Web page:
The road in developing the trestles was a little rocky, but it worked out, and I am very pleased with my own set. In the process of presenting the workshop with my ideas and working out the specifics with them, in paying for all the materials and the development of the prototypes, and so forth, I’ve learned a lot! It has been an educational journey all around.

To get my trestles produced, I agreed to have a small number of trestles made in addition to my own, that I could offer here on Needle ‘n Thread.

So here they are!

Trestles for Large Embroidery Frames

Trestles are intended to support larger embroidery frames. It’s very important to realize this, before you leap into acquiring a pair! They don’t support little frames. They comfortably support frames that are about 24″ wide or wider. The idea is that you rest the frame on the frame rest bar at the top of the trestles, and you sit between the trestles. So to use trestles, you need a frame wide enough to allow you to sit comfortably between the trestles.

I use a frame that’s about 24″ wide, to be comfortable and have a little elbow room. (This somewhat depends on your size and the size of your chair, too!) But the trestles easily support frames up the 36″ wide (which is what I use when recording video) or wider. The frame can be up to 34″ deep when resting between the legs. And of course, if using a slate frame or Millenium frame, your fabric can be much longer than that, because it can be rolled onto the rollers of your frame.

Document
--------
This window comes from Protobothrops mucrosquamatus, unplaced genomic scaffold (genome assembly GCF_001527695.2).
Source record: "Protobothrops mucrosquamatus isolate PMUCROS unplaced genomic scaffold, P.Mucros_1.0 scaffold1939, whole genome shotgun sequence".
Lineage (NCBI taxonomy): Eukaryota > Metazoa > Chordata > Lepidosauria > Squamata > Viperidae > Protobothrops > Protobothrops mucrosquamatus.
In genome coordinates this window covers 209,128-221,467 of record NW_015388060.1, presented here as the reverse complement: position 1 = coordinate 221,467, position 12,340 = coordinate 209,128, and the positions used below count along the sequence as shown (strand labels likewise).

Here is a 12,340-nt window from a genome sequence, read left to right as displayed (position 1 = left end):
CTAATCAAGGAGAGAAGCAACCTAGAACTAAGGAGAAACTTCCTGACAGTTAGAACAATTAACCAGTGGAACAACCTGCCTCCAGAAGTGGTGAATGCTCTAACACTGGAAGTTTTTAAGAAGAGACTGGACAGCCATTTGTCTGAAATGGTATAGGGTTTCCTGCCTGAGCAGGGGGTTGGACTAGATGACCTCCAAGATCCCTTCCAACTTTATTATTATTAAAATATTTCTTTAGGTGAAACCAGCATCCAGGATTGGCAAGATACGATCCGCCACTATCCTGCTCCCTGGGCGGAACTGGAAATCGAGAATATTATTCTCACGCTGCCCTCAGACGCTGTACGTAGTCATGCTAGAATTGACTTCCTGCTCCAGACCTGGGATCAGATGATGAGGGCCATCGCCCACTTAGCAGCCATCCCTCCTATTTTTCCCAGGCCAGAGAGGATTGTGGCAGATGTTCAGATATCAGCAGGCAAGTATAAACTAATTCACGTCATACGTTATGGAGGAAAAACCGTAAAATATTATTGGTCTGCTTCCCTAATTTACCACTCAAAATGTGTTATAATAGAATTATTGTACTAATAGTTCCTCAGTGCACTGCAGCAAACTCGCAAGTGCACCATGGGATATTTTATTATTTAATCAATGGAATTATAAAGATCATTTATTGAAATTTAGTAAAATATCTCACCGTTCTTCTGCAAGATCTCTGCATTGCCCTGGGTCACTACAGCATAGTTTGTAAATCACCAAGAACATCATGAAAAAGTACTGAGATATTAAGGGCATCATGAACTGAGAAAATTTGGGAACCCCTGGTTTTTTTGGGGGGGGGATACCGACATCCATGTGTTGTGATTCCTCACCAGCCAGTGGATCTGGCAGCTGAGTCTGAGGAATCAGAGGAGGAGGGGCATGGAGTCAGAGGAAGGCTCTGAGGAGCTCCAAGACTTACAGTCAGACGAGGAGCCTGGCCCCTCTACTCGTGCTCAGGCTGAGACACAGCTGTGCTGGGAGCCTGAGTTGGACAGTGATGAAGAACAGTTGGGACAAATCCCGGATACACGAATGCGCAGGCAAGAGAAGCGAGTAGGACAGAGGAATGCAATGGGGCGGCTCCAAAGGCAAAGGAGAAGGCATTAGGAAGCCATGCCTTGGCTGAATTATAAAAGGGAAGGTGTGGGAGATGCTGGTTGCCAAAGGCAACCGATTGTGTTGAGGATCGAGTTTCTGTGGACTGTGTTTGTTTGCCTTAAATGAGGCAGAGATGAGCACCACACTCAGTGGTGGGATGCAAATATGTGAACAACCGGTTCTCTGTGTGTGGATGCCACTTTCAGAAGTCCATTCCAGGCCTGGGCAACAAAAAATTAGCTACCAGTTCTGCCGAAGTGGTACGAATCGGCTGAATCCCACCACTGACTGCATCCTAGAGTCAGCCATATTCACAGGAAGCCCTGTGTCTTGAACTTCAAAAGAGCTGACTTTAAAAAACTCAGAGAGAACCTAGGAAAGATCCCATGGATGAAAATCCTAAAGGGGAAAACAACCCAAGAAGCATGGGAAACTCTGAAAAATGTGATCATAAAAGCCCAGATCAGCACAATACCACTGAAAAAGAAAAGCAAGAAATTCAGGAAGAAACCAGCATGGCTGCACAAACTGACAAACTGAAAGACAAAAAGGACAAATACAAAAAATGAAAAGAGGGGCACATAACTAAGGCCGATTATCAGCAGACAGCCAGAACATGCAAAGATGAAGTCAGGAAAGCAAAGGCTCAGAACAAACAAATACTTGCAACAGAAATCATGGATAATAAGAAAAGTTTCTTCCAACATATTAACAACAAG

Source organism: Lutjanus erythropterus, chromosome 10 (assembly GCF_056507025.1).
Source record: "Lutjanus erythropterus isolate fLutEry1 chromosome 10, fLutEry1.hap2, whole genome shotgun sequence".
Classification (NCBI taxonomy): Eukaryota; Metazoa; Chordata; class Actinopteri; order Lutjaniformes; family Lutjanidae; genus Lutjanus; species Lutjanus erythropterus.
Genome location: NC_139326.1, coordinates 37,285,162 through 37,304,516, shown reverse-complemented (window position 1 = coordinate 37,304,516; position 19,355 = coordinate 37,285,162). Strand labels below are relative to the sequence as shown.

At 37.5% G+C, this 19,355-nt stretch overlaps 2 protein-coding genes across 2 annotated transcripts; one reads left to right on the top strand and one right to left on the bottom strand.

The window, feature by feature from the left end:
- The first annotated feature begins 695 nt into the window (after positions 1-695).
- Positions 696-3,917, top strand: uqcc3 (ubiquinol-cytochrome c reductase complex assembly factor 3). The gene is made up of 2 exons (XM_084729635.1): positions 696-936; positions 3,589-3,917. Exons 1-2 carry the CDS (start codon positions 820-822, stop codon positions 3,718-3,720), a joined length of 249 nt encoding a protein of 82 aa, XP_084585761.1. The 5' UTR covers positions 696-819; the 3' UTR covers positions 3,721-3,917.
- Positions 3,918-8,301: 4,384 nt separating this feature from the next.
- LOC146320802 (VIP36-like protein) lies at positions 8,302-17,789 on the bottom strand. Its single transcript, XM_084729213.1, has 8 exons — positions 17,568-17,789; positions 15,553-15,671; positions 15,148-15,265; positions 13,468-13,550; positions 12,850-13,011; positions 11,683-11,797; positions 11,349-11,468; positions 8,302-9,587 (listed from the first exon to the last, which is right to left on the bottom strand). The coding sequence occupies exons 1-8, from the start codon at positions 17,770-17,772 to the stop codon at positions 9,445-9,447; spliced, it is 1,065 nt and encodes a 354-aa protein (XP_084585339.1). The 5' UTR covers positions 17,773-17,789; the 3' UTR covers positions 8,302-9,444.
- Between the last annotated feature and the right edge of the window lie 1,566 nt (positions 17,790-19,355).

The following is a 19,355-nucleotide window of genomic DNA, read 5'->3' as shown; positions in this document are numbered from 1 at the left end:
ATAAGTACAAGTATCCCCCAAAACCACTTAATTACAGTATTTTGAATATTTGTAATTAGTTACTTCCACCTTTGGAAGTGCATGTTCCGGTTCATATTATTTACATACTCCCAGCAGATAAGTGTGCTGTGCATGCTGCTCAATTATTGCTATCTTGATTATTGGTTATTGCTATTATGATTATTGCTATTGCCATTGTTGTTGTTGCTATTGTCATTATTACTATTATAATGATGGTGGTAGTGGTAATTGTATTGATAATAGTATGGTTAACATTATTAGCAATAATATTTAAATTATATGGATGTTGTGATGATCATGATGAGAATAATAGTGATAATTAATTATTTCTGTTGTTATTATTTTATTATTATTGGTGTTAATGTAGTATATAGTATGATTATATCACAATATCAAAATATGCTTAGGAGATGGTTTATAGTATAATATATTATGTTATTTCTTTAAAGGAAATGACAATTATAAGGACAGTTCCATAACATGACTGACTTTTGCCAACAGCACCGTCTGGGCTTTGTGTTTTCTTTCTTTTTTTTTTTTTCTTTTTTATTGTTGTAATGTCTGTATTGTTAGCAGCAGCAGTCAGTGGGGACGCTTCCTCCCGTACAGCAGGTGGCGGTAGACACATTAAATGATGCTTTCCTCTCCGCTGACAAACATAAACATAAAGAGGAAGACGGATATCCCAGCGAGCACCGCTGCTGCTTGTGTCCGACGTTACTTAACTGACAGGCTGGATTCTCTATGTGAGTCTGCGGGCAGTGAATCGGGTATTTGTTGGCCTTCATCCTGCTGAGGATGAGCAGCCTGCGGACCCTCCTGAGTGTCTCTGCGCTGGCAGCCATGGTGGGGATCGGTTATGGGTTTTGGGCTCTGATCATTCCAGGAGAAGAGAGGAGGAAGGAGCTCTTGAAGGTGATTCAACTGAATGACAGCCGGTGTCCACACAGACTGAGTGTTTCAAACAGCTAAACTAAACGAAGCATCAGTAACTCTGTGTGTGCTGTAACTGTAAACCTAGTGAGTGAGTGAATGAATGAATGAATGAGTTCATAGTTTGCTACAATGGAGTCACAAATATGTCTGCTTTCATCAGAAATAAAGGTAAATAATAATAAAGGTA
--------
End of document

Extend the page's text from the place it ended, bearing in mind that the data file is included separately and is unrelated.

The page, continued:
Trestles for Large Embroidery Frames

These trestles are made from solid oak. The oak is unstained and sanded smooth. Shown above is one trestle of the pair. It is 37.5″ deep (from front to back leg – the shorter leg is the front leg).

The frame rest bar between the two legs (the top horizontal bar there) is 43″ long.

Trestles for Large Embroidery Frames

The frame can sit flat (ideal for goldwork, beadwork, tambour embroidery and the like), or it can be raised to slant up at a gradual angle comfortable for stitching.

The frame rest bar sits at its lowest at 33.5″ from the floor, which is slightly higher than regular table height. This prevents you from having to bend over your embroidery and helps promote better stitching posture.

Trestles for Large Embroidery Frames

Wooden pegs (included) are used to raise or lower the frame rest bar.